7. Read it AGAIN! You’re probably thinking this is quite excessive but this works for me. Sadly I’m not one of these people that can read something once and retain the information (#cry).
  8. Make sure you have a clear understanding of the paper. You want to be sure that your notes, what you want to say to guide everyone through the paper are clear and that you have a clear understanding of the paper. This is almost like practising for a presentation, practice does make perfect.

In the research group I’m in, we don’t tend to make PowerPoint presentation as such, everyone brings their own copy of the paper, having read it and we go through the paper giving the background info, discussion about the methods then going through figure by figure but every group will do this differently. The same principles apply.

If you need to do a PowerPoint presentation, here’s how I’d approach it:

  • I’d typically start this as I go along, most likely after the first read.
  • Start by summarising the background info, why this paper is relevant, where it fits in the current literature and how it is relevant to your project.
  • Next summarise the methods, giving more detail to the methods that are relevant to you and your group.
  • Then make sure you have a slide for each figure. You can break this down however you like it really is personal preference. For me, I like to go through it figure by figure, I wouldn’t have a slide per graph/data per se.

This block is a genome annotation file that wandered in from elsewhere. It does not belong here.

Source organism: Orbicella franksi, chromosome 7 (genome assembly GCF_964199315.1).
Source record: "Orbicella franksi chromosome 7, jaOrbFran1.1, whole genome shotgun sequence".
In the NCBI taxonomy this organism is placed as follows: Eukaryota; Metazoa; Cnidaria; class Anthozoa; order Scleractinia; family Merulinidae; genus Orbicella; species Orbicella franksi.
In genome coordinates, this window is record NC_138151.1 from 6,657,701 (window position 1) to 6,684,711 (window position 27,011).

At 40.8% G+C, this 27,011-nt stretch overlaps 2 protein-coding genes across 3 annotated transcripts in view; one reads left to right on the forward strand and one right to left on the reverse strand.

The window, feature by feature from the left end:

• In the presentation, after each figure, I will summarise what the data has told me and then introduce the next figure (I try to link the two figures because the authors are trying to tell a story so it’s important to identify the links).

I’m going to do a blog post on acing presentations in general, whether that’s departmental seminars, conferences or just presenting your work to your peers.

In the meantime, here are some tips for presenting your journal in your journal club:

  • Speak clearly and try not to speak too quickly (this is hard if you’re nervous but just take it slow and remember to breathe)
  • If you’re unsure of something – don’t blag it just say, it’s always better to be honest. You’re learning and this is all part of the experience 
  • Depending on the format, if your journal club is anything like mine it might be interactive where your peers ask questions and comment as we go through the paper. This can throw you off course a little bit but don’t worry, the paper or your presentation will prompt you to get back on track. I used to hate this in the early days but I kinda like it now and if you think about it, the point of the journal club is to discuss the paper.

I hope you’ve enjoyed reading this and found it somewhat useful. Everyone learns and does things differently, so if this method doesn’t work for you, then no sweat. Keep going until you find one that works for you. I didn’t come up with this overnight, it took me some time to figure out what’s best for me when it comes to journal club presentations. If you’re presenting a journal club soon, then I wish you the best of luck and don’t forget, try to enjoy it!

Thank you for reading.

Stay safe,

Beth x